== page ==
Sorting Out the New South City, Second Edition

Race, Class, and Urban Development in Charlotte, 1875–1975

Second Edition

By Thomas W. Hanchett

With a new preface by the author

428 pp., 6.125 x 9.25, 4 color plates, 58 halftones, 6 maps, 8 tables, notes, bibl., index

  • Paperback ISBN: 978-1-4696-5644-1
    Published: February 2020
  • E-book EPUB ISBN: 978-1-4696-5645-8
    Published: January 2020
  • E-book PDF ISBN: 979-8-8908-6033-0
    Published: January 2020

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One of the largest and fastest-growing cities in the South, Charlotte, North Carolina, came of age in the New South decades of the late nineteenth and early twentieth centuries, transforming itself from a rural courthouse village to the trading and financial hub of America's premier textile manufacturing region. In this book, Thomas W. Hanchett traces the city's spatial evolution over the course of a century, exploring the interplay of national trends and local forces that shaped Charlotte and, by extension, other New South urban centers.

Hanchett argues that racial and economic segregation are not age-old givens but products of a decades-long process. Well after the Civil War, Charlotte's whites and blacks, workers and business owners, lived in intermingled neighborhoods. The rise of large manufacturing enterprises in the 1880s and 1890s brought social and political upheaval, however, and the city began to sort out into a "checkerboard" of distinct neighborhoods segregated by both race and class. When urban renewal and other federal funds became available in the mid-twentieth century, local leaders used the money to complete the sorting-out process, creating a "sector" pattern in which wealthy whites increasingly lived on one side of town and blacks on the other. A new preface by the author confronts the contemporary implications of Charlotte’s resegregation and prospects for its reversal.

About the Author

Thomas W. Hanchett taught urban history and history preservation at Youngstown State University and Cornell University before becoming the staff historian at the Levine Museum of the New South in Charlotte.
For more information about Thomas W. Hanchett, visit the Author Page.


Praise for the previous edition:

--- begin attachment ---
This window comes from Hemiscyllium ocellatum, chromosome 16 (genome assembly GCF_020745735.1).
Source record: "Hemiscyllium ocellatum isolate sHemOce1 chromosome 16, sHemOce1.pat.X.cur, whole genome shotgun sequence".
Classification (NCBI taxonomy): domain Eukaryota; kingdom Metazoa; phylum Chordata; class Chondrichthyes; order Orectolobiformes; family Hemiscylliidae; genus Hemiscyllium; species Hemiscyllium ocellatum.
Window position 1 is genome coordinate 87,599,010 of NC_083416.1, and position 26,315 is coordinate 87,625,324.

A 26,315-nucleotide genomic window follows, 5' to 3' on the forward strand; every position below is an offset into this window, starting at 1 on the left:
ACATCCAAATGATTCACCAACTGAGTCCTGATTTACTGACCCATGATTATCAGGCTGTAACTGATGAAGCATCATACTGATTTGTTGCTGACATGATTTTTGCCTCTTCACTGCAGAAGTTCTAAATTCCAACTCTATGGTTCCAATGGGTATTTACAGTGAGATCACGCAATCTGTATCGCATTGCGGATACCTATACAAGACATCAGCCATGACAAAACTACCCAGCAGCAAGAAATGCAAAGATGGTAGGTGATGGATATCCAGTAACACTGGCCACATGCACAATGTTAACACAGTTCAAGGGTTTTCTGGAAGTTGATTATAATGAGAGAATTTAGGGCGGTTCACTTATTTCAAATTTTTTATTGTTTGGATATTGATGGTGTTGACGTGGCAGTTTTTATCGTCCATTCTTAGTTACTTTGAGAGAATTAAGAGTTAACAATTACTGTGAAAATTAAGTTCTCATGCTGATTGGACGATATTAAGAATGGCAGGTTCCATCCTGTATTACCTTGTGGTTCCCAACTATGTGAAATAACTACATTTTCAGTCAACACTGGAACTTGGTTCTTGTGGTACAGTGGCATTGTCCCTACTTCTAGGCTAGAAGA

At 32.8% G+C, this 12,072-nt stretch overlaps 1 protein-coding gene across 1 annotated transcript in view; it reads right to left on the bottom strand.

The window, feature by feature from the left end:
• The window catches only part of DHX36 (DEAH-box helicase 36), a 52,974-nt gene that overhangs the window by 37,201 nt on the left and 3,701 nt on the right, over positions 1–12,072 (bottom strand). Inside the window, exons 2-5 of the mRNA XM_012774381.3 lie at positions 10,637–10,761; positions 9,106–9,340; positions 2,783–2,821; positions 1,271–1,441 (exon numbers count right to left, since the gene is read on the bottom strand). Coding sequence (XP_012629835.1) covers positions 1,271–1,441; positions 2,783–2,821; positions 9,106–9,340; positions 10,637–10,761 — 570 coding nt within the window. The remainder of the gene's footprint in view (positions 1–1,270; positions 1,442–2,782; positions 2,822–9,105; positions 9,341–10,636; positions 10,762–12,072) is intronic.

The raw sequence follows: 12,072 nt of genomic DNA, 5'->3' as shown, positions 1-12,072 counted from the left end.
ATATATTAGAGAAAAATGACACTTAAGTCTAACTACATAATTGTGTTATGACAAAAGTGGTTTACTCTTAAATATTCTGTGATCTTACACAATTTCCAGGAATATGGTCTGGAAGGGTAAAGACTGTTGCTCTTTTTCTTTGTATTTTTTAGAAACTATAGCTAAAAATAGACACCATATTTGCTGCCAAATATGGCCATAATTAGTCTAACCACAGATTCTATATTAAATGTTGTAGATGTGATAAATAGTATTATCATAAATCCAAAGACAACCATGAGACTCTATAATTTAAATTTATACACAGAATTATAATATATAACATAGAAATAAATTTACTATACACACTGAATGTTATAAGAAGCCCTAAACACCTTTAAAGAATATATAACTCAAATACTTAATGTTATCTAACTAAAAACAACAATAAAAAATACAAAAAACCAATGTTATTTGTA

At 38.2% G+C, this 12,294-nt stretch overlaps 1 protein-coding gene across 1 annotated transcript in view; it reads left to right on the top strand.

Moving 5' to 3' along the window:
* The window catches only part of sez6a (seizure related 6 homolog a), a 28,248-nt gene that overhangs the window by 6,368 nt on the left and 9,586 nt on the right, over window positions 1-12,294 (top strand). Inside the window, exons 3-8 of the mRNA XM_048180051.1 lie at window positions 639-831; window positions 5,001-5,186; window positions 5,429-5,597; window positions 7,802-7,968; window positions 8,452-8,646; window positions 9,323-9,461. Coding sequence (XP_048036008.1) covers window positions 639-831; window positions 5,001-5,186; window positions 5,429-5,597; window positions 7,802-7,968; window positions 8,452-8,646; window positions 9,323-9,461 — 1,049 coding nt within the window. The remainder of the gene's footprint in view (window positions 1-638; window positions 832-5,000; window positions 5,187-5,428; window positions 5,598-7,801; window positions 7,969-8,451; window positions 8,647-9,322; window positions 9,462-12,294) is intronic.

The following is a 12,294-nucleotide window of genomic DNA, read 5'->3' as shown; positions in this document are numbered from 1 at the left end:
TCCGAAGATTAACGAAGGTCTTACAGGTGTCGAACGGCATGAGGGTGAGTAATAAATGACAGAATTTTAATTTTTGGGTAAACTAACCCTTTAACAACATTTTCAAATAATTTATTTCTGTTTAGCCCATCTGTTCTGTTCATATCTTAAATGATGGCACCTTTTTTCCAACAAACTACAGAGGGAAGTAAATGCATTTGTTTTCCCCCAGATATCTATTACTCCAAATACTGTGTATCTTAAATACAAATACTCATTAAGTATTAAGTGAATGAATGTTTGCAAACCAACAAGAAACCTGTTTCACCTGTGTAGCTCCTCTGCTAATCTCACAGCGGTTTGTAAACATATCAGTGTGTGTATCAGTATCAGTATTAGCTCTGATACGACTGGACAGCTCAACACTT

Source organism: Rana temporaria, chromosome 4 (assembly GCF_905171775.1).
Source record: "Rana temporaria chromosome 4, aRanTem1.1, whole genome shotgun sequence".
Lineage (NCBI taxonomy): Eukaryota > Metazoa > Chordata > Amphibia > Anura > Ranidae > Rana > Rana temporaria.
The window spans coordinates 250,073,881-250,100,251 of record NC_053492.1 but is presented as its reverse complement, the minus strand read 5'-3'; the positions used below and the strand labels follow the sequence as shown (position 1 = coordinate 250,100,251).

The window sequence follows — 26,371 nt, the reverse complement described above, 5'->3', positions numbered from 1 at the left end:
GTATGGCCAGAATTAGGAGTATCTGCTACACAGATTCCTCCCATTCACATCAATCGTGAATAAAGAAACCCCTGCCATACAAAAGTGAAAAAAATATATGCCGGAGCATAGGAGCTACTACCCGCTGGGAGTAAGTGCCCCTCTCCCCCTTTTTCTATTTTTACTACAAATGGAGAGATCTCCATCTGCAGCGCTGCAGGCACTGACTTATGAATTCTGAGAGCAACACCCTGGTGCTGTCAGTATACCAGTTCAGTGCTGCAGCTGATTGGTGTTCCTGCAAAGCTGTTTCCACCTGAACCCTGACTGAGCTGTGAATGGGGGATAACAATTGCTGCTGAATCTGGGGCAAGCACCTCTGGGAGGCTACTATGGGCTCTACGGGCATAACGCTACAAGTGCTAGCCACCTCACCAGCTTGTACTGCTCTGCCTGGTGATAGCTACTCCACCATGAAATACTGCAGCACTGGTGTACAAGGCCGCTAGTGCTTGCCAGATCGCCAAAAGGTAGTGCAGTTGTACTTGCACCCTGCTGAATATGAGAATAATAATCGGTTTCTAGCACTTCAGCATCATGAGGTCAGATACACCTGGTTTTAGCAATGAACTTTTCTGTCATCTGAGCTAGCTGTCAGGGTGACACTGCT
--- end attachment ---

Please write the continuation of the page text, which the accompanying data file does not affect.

"Tom Hanchett's account suggests some surprising things about the development of Southern cities. The segregated Southern city of the mid-20th century, he argues, originated not in the Old South or the early decades of the New; during those periods, he points out, the distribution of the races throughout [Charlotte] was in a 'salt and pepper' pattern. Urban segregation, Hanchett suggests, was a later was literally reactionary, a 20th-century reversal."—New York Times

"This is a southern story of the emergence of mercantile, industrial, banking, and real estate entrepreneurs and how they shaped a city in an era of black disenfranchisement, Jim Crow, and the waning political power of white workers. . . . [Hanchett] provides a broad context for understanding that the shape of our cities is far from happenstance."—Southern Cultures

"Engaging wider narratives and historiographical debates, meticulously mapping local particularities, and building upon years of experience in the city’s historic preservation effort, Hanchett not only illuminates Charlotte's contested past but also makes a significant contribution to American urban history."—Journal of American History

"This excellent study gives the city the attention it deserves, especially now that it has emerged as a major international financial center. . . . {It] chronicles Charlotte’s history through the lens of its landscape and spatial profile: the shape and character of its neighborhoods, land uses, street patterns, and populations. . . . Hanchett's judgments are thoughtful and well-supported, and the result is a most worthwhile addition to the literature on the urban South."—American Historical Review

"This well-crafted and extremely readable study of a small city and its development should be a touchstone for comparative analysis in both southern and urban history."—Choice

"An excellent case study of long-term urban growth."—Winston-Salem Journal